Los Angeles artist Bradford J. Salamon paints junk.
An accomplished portraitist, his move to create likenesses of things such as old toys, faded technology and the detritus we toss in the can when it starts to misbehave is the artist’s Proustian elegy to time passing. It makes a certain sense that if we capture the image of living people because beauty is fleeting, then his paintings of rubbish, cracked at the edges and faded with time are just as important for the revelry they induce. Just as the French author rocketed into the past over a madeleine dipped in tea, Salamon holds insignificant pieces of popular memory up to the light as a way of holding onto our collective history.
Following his recent 20-year survey in Santa Monica at the California Heritage Museum, a handful of his paintings currently on view at Sue Greenwood Fine Art in Laguna Beach, as well as “California Masters: Bradford J. Salamon” showing now at the Hilbert in Orange, the artist is on something of a streak. The Hilbert has just a few of his pieces in its gallery, but it’s a good introduction to former Huntington Beach resident Salamon’s work. Well-curated with short, sweet, informative notes by the museum’s director, Mary Platt, the paintings take up five small sections of the museum—and leave you wishing for more.
Beginning with the life-size C3PO from Star Wars, arguably one of the most sentimental pop-culture touchstones, Salamon captures the prissy gold droid’s bug-eyed glance, shoulders thrown back, arms open, the stiff figure’s spine in a slight curve. Despite the accomplished painting, highlights of the gold suit heightened by tints and shades of yellow and white to suggest the armor bouncing light, this image doesn’t seem worthy of Salamon’s talents. It’s eye-catching and stops us, moving us to look, but we’ve been inundated with this corporate creation. Returning in the next film in the series this December, there’s zero fear he will be lost to history any time soon.
Like a Brechtian theater production that doesn’t pretend to be real life, Salamon goes to great pains to remind us that his canvas isn’t a photograph. Skilled enough to be photo-realistic, the artist gives us visible brushstrokes and scratched surfaces throughout his work. No perfect painting is allowed here, the artist scraping thin, horizontal lines into the abstracted background, swiping a brushful of gray from the background and smearing it lightly over the edge of what might otherwise be a perfected image. Case in point: The corner of a red palm tree-decorated paper boat holding In-N-Out Fries. The burned tips and variant yellows and browns give the greasy potato strips texture until Salamon’s paintbrush blurs through those details, suggesting a remembrance of fries past now fading into a cholesterol-clogged artery.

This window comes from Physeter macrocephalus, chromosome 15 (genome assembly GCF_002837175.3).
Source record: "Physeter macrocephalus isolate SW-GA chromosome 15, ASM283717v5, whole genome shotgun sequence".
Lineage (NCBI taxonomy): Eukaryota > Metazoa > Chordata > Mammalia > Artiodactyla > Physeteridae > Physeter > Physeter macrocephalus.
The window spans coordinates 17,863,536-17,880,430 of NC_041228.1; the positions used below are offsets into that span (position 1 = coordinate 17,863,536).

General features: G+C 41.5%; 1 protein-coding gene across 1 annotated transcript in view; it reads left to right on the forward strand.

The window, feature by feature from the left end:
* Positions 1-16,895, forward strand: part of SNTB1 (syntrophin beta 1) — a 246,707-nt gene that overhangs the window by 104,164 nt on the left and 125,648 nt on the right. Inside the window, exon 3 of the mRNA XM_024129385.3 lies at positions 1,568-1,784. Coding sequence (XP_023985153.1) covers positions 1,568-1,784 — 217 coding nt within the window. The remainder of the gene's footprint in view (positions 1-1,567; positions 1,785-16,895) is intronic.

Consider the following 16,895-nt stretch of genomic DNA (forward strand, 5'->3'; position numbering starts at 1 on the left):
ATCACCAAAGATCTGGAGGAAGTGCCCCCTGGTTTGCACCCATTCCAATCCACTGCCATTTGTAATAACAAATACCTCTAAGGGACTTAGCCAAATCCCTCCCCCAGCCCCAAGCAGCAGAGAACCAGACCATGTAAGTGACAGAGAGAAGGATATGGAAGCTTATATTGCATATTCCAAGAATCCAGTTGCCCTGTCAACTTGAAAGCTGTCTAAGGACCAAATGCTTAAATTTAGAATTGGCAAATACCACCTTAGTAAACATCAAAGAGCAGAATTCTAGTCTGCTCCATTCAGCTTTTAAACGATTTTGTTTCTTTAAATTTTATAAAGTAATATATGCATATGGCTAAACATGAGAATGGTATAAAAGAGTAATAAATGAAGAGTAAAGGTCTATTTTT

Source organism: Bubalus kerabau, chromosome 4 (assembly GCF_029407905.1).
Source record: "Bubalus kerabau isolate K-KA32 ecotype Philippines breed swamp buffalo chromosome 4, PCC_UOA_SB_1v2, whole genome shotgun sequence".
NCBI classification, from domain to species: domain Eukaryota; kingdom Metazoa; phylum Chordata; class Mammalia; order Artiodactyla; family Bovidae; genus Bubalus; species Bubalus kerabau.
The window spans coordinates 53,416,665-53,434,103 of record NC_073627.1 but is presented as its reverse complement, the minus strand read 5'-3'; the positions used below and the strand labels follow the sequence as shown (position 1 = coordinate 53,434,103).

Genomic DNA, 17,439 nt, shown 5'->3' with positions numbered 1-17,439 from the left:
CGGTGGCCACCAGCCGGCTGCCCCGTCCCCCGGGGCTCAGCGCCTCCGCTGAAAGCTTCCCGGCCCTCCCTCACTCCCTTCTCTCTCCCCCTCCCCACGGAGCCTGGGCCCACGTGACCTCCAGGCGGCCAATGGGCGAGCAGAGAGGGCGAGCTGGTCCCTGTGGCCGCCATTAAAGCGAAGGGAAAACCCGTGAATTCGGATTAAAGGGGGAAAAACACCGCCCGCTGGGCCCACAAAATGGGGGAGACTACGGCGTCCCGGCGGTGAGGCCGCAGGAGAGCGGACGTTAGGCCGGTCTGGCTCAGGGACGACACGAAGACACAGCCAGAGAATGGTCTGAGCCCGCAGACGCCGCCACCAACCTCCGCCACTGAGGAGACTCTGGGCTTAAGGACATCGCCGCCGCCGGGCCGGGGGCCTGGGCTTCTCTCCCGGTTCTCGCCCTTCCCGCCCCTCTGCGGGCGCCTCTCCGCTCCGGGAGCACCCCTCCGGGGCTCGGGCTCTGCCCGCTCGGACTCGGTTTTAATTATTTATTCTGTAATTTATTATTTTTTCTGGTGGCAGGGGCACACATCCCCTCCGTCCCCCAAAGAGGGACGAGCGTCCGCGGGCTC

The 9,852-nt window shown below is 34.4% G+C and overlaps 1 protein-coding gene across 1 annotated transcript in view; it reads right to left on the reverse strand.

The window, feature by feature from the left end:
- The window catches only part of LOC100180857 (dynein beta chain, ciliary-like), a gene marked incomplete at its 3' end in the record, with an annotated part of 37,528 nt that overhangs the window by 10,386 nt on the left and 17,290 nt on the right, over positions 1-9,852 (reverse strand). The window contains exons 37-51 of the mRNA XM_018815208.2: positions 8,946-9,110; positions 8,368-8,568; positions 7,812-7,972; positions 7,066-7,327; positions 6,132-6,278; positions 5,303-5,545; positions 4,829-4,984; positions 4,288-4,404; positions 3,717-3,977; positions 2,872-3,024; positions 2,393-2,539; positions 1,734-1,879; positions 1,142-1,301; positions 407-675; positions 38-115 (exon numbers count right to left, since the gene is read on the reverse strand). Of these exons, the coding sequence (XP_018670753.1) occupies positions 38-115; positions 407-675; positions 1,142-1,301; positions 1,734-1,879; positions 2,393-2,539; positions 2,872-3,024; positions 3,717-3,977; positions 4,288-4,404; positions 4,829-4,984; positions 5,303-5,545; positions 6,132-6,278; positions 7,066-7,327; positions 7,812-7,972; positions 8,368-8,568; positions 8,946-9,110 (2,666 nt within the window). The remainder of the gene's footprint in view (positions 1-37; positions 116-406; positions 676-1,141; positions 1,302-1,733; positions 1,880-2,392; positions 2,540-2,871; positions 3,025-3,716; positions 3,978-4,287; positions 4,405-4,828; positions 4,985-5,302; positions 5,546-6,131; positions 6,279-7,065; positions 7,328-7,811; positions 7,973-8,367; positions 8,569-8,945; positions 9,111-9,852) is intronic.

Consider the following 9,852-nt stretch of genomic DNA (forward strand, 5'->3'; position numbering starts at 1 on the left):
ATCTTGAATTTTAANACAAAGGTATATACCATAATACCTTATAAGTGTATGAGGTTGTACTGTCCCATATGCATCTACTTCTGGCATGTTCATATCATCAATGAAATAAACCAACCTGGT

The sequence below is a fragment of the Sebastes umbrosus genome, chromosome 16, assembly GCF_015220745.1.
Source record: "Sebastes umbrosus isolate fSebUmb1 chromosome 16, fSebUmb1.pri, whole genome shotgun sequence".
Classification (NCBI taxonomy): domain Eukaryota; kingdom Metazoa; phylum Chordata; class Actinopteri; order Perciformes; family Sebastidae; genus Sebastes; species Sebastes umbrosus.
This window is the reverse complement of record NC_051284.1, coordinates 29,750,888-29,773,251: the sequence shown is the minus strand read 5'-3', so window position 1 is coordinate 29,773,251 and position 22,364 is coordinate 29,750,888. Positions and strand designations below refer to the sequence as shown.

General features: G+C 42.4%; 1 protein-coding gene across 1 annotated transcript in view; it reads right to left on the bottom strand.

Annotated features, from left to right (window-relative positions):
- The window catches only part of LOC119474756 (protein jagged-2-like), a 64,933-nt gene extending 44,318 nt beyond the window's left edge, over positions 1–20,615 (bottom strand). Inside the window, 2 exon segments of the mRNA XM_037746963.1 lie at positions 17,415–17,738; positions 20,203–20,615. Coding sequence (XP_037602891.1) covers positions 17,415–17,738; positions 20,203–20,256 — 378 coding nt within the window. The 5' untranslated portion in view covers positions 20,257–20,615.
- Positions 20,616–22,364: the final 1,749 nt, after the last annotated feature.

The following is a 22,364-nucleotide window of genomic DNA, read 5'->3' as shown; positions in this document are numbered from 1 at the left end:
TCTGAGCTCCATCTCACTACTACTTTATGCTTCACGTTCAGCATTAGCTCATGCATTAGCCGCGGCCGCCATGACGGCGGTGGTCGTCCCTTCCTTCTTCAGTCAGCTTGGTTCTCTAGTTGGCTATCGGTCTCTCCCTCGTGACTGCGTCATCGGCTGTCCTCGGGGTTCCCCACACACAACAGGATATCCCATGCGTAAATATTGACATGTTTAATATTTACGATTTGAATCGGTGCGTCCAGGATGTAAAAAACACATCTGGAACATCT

Likewise, 1954 Emerson Radio, What? Me Worry? and Disneyland Vintage 1960 all evoke their associations with our personal histories. Music, voices, advertising jingles . . . all come rushing back when looking at the radio painted from Mark Hilbert’s collection of vintage receivers, the model sitting on a shelf next to its painting. Salamon elevates the equipment, lighting it as if it’s a holy thing, each glow differentiating the minute ridges of the black dials. The gap-toothed grin of Mad Magazine‘s idiot anarchist mascot, Alfred E. Neuman, brought me back to the periodical I’d faithfully buy as a kid, the distance I’d walk to the drugstore, the small change I’d drop on the counter, the movie parody on the front, the smell of ink from the print inside and its foldable back cover.
His Disneyland canvas brings with it E-tickets, live mermaids on the submarine ride, Chicken of the Sea tuna sandwiches on the pirate ship, and pack mules. Trapped in a nicotine haze reflective of a certain air quality once common in Southern California, there’s nary a bit of blue sky in sight. The abstract Matterhorn in the background, recognizable despite its representation as a blot of gray and white on the right side of the canvas, balances the retro sign in the middle, as a tree branch encroaches on the picture from the left.
The scratchy gray-wash backdrop, slapped over a more vibrant underpainting, is clearly designed to make the subjects pop out against its blandness, but the messy, erased chalkboard of a background is also an effective metaphor for the cloudiness of recollection. An amorphous netherworld, it’s a place where bright images suddenly appear, briefly glowing and glistening, while the thick fog swirling around behind them and on either side, threatens to swallow up and disappear the memory.
“California Masters: Bradford J. Salamon” at the Hilbert Museum of California Art at Chapman University, 167 N. Atchison St., Orange, (714) 516-5880; www.hilbertmuseum.com. Open Tues.-Sat., 11 a.m.-5 p.m. Through Feb. 7, 2018. Free.
Dave Barton has written for the OC Weekly for over twenty years, the last eight as their lead art critic. He has interviewed artists from punk rock photographer Edward Colver to monologist Mike Daisey, playwright Joe Penhall to culture jammer Ron English.